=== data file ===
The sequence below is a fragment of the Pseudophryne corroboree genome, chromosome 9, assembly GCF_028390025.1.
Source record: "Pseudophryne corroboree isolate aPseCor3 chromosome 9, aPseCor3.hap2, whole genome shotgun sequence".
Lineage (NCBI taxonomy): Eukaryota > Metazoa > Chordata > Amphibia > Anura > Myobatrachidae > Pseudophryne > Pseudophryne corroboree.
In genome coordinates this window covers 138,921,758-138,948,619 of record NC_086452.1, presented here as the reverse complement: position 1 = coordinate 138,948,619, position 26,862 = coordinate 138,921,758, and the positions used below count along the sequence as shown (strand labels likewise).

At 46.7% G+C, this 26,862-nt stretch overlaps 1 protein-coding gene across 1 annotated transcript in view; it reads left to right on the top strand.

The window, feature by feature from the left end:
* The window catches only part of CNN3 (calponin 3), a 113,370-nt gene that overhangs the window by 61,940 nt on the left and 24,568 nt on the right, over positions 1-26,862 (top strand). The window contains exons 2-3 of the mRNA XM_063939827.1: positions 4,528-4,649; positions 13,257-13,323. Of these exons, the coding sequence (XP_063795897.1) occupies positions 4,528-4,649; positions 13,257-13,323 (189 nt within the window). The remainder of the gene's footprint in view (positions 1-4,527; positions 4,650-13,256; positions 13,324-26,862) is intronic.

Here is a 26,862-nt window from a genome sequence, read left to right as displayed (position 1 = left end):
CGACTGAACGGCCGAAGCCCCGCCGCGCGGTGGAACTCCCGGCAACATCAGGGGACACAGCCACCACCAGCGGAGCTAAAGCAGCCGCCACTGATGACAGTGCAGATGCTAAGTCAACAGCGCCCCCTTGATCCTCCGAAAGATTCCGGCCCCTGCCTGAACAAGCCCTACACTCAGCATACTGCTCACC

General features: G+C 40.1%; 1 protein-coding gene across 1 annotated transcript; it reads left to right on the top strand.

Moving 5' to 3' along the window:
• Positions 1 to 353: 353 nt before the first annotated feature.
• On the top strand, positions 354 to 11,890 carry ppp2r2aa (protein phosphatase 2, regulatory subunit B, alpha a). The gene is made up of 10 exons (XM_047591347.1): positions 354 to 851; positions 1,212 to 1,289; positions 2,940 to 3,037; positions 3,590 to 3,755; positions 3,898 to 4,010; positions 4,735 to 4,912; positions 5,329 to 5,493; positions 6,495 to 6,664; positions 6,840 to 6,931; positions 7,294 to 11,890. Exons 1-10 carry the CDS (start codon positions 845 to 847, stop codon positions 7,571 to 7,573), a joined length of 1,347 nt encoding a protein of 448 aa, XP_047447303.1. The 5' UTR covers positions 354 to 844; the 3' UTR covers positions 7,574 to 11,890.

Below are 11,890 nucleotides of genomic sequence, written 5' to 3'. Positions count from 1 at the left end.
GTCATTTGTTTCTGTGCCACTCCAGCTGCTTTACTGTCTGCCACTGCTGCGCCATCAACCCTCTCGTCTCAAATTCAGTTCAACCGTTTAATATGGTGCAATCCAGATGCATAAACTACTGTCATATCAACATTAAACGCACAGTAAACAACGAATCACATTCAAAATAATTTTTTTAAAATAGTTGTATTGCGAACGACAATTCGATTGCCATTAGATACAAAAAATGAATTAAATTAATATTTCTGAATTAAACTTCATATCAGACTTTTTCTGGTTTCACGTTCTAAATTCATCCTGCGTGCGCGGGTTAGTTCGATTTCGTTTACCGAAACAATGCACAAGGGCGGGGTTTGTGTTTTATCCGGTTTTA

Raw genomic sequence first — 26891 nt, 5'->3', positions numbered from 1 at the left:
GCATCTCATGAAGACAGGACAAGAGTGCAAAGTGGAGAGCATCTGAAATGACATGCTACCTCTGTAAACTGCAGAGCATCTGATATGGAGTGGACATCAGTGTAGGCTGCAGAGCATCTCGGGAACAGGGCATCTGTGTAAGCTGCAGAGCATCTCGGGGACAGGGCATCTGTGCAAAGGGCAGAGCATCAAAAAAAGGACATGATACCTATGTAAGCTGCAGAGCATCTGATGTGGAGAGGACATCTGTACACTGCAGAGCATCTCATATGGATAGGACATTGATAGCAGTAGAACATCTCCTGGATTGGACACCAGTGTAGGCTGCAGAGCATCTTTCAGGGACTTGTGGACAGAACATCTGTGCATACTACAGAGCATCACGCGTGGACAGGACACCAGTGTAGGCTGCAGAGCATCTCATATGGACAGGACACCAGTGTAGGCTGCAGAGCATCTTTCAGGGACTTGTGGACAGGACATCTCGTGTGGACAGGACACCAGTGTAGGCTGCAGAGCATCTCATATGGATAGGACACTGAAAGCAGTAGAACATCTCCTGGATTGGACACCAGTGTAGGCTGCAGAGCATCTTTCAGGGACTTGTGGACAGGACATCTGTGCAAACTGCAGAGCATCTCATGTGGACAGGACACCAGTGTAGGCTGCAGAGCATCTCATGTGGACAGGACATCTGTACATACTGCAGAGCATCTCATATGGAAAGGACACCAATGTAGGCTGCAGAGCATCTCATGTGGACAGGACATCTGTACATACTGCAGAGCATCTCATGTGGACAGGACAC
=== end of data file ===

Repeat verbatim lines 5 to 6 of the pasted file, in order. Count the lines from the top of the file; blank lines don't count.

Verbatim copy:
At 46.7% G+C, this 26,862-nt stretch overlaps 1 protein-coding gene across 1 annotated transcript in view; it reads left to right on the top strand.

The window, feature by feature from the left end: